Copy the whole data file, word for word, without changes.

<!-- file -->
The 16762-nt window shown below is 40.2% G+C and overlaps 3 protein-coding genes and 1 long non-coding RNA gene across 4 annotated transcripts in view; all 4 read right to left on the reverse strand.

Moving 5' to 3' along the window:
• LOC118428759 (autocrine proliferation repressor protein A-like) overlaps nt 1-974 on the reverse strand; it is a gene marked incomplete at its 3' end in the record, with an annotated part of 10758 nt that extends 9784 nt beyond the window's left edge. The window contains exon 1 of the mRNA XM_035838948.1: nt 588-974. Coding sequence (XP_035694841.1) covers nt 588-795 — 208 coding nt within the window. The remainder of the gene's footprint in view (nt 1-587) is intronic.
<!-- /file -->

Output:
The 16762-nt window shown below is 40.2% G+C and overlaps 3 protein-coding genes and 1 long non-coding RNA gene across 4 annotated transcripts in view; all 4 read right to left on the reverse strand.

Moving 5' to 3' along the window:
• LOC118428759 (autocrine proliferation repressor protein A-like) overlaps nt 1-974 on the reverse strand; it is a gene marked incomplete at its 3' end in the record, with an annotated part of 10758 nt that extends 9784 nt beyond the window's left edge. The window contains exon 1 of the mRNA XM_035838948.1: nt 588-974. Coding sequence (XP_035694841.1) covers nt 588-795 — 208 coding nt within the window. The remainder of the gene's footprint in view (nt 1-587) is intronic.